By: Tom Kington ROME — A series of diplomatic rows between France and Italy, culminating in the exchange of insults between leaders, is casting doubt on naval industry cooperation between the countries. Moves by France's Naval Group and Italy's Fincantieri to integrate their shipyard work has coincided with a crescendo of acrimony between Rome and Paris following the election last year of Italy's first populist government. Italian Deputy Prime Minister Matteo Salvini and French President Emmanuel Macron have battled over who should take responsibility for migrants that sail to Europe from Africa, with Salvini last month calling Macron a “terrible” president who deserved to be voted out of office. Italy's second deputy prime minister, Luigi Di Maio, who leads the anti-establishment Five Star party, has meanwhile openly backed the so-called Yellow Vest protesters who have rioted on the streets of France in protest at Macron's government and its policies. Asked about the verbal attacks from Rome on Jan. 27, Macron replied: “Italy is a great people; the Italian people are our friends and deserve leaders worthy of their history.” Underlying the row is the Italian government's new nationalism, which has put it at loggerheads with the European Union and Macron, who is seen by Rome as a pro-globalism politician. The spat is expected to increase as both Italy's ruling parties — Five Star and Salvini's League party — get on the campaign trail ahead of European parliamentary elections in May. Pierside troubles Analysts fear fallout for defense industry collaboration between the countries, which starts with the well-established satellite and space joint venture between Italy's Leonardo and France's Thales. But the main concern is the naval deal, which was signed last October, under which Fincantieri and Naval Group created a 50-50 joint venture to build and export naval vessels. Fincantieri CEO Giuseppe Bono said he hopes the deal is the start of wider collaboration. Speaking at the launch of Italy's ninth FREMM frigate on Jan 26, Bono played down the frictions with France, telling reporters, “We are part of the same alliance, we have common history,” and adding that the diplomatic tensions “will not influence the work we are doing with Naval Group.” But one analyst was less sanguine. “It's a complicated deal, and as it gets more complicated, external events become more influential,” said Jean Pierre Darnis, scientific adviser at Rome's IAI think tank. “If ministers from the two countries don't meet, and we are waiting for [the] next bilateral [meeting], problems won't get resolved. Right now the Italian-French business community is very concerned,” he added. The naval deal was spurred by an earlier accord for Fincantieri to take control of French shipyard Chantiers de l'Atlantique. That deal, too, was up in the air when France and Germany referred the agreement to the European Commission for anti-trust scrutiny last month. “What has happened is extremely serious, France and Germany behaved wrongly. It throws into doubt all accords,” Italy's Salvini said. Bono said he was confident the EU would not oppose the deal, given it is “in the interests of Europe,” echoing claims that a consolidated European shipbuilding industry would enable competition since it could compete with large players outside Europe. But Europe's ability to consolidate industry was again thrown into doubt in January when Macron and German leader Angela Merkel agreed to forge closer ties between Germany and France to head off the political challenge in Europe from populist governments like Italy, Hungary and Poland. One consequence, warned Italian IAI analyst Michele Nones, was that closer Franco-German ties could squeeze Italy out of access to defense industry funding provided by the new European Defence Fund. https://www.defensenews.com/naval/2019/02/01/italian-row-with-france-unsettles-naval-industry-cooperation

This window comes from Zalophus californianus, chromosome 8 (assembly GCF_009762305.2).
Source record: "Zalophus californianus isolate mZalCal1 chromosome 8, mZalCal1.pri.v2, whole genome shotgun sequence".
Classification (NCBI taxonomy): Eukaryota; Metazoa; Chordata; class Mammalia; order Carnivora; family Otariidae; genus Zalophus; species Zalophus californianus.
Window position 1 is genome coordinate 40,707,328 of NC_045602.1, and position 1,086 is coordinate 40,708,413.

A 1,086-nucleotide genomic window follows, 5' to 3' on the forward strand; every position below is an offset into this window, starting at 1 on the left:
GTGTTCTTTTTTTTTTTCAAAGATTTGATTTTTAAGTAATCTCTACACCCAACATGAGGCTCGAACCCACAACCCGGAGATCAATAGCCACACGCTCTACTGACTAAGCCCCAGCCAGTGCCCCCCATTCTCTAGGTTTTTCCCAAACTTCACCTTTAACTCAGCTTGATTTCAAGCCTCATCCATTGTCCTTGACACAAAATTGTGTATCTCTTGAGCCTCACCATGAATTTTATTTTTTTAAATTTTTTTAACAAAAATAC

• Organizers Cancel Paris Air Show 2021 On COVID-19 Uncertainty